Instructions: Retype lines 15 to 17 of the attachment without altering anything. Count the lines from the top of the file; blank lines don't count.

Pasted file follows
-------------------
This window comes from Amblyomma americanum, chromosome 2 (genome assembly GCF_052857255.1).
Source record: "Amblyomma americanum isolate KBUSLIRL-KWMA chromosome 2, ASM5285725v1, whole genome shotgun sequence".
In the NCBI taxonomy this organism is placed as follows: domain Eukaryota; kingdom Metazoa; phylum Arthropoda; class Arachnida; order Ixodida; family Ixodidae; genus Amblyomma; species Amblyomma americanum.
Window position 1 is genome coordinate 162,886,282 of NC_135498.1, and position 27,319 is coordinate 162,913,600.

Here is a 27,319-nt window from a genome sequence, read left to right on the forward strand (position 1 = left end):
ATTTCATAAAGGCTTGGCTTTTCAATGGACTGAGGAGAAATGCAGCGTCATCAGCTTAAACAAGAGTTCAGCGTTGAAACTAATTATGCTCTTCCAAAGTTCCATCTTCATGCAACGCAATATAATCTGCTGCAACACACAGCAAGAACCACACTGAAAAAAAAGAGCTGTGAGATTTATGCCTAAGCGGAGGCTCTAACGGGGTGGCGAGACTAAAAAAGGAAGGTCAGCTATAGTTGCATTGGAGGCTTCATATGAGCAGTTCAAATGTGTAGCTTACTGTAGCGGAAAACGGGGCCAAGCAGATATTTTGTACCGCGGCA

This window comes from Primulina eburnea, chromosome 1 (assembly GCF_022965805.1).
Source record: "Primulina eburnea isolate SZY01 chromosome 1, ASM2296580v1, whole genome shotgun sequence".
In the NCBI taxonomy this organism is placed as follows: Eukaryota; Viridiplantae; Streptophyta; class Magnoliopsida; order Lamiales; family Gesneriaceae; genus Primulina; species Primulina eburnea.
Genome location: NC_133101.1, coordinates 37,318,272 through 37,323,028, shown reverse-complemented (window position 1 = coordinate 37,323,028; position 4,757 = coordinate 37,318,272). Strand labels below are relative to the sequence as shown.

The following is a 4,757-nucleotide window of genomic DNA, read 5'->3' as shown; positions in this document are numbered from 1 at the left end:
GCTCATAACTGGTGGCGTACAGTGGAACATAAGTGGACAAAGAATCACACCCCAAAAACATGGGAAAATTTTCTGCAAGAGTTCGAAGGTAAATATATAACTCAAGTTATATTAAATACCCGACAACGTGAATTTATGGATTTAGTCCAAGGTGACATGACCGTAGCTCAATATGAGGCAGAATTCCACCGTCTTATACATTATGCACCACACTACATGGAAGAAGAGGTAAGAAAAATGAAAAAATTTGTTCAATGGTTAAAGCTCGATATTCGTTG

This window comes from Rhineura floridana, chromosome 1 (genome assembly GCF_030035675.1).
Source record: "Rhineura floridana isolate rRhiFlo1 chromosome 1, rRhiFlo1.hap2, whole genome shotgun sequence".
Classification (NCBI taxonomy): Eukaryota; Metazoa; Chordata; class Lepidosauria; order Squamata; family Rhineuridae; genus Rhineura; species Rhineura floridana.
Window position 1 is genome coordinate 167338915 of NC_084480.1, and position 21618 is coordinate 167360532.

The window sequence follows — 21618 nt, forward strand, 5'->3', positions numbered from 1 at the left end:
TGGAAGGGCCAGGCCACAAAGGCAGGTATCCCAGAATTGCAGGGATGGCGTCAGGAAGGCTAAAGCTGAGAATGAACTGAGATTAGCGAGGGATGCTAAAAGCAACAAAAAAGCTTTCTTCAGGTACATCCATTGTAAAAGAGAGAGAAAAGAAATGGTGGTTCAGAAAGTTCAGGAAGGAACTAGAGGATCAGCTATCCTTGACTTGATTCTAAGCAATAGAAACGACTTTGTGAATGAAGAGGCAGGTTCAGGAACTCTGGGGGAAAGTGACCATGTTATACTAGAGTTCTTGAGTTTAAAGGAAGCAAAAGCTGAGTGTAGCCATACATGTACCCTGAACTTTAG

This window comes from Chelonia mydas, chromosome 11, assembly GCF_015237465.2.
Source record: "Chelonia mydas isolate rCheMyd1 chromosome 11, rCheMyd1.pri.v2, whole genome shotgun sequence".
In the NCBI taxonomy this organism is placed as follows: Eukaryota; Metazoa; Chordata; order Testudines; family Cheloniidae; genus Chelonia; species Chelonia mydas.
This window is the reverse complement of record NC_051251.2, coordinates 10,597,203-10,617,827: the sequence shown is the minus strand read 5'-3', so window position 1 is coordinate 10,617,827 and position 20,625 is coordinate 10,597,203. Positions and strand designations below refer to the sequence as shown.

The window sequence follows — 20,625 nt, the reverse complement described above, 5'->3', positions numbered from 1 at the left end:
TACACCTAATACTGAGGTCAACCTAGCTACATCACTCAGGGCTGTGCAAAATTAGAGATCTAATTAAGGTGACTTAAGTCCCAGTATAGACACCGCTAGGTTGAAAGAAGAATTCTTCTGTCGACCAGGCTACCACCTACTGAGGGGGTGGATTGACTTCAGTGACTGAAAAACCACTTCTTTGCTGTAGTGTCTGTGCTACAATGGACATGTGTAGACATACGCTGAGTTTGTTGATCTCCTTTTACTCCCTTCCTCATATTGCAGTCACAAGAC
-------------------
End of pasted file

Classification (NCBI taxonomy): Eukaryota; Metazoa; Chordata; class Lepidosauria; order Squamata; family Rhineuridae; genus Rhineura; species Rhineura floridana.
Window position 1 is genome coordinate 167338915 of NC_084480.1, and position 21618 is coordinate 167360532.

The window sequence follows — 21618 nt, forward strand, 5'->3', positions numbered from 1 at the left end: